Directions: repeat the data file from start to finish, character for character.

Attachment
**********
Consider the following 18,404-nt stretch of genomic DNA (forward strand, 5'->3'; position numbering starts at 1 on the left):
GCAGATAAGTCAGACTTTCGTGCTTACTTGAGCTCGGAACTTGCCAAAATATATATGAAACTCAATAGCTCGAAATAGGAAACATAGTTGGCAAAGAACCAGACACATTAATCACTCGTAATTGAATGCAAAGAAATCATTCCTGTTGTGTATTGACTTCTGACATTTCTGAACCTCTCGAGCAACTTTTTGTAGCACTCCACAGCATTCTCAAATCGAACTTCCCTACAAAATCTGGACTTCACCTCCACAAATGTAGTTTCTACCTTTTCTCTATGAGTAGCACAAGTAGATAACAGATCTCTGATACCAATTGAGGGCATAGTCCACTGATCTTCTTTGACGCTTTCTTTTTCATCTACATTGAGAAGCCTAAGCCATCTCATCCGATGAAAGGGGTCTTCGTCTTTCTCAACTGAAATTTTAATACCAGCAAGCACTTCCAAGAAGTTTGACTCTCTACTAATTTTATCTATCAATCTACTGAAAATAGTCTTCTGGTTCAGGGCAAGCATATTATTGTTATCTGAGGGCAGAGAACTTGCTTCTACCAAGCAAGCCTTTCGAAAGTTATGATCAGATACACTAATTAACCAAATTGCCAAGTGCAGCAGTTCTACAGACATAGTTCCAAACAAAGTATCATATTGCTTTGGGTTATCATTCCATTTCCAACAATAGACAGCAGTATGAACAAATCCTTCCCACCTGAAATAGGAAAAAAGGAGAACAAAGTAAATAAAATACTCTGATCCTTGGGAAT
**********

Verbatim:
Consider the following 18,404-nt stretch of genomic DNA (forward strand, 5'->3'; position numbering starts at 1 on the left):
GCAGATAAGTCAGACTTTCGTGCTTACTTGAGCTCGGAACTTGCCAAAATATATATGAAACTCAATAGCTCGAAATAGGAAACATAGTTGGCAAAGAACCAGACACATTAATCACTCGTAATTGAATGCAAAGAAATCATTCCTGTTGTGTATTGACTTCTGACATTTCTGAACCTCTCGAGCAACTTTTTGTAGCACTCCACAGCATTCTCAAATCGAACTTCCCTACAAAATCTGGACTTCACCTCCACAAATGTAGTTTCTACCTTTTCTCTATGAGTAGCACAAGTAGATAACAGATCTCTGATACCAATTGAGGGCATAGTCCACTGATCTTCTTTGACGCTTTCTTTTTCATCTACATTGAGAAGCCTAAGCCATCTCATCCGATGAAAGGGGTCTTCGTCTTTCTCAACTGAAATTTTAATACCAGCAAGCACTTCCAAGAAGTTTGACTCTCTACTAATTTTATCTATCAATCTACTGAAAATAGTCTTCTGGTTCAGGGCAAGCATATTATTGTTATCTGAGGGCAGAGAACTTGCTTCTACCAAGCAAGCCTTTCGAAAGTTATGATCAGATACACTAATTAACCAAATTGCCAAGTGCAGCAGTTCTACAGACATAGTTCCAAACAAAGTATCATATTGCTTTGGGTTATCATTCCATTTCCAACAATAGACAGCAGTATGAACAAATCCTTCCCACCTGAAATAGGAAAAAAGGAGAACAAAGTAAATAAAATACTCTGATCCTTGGGAAT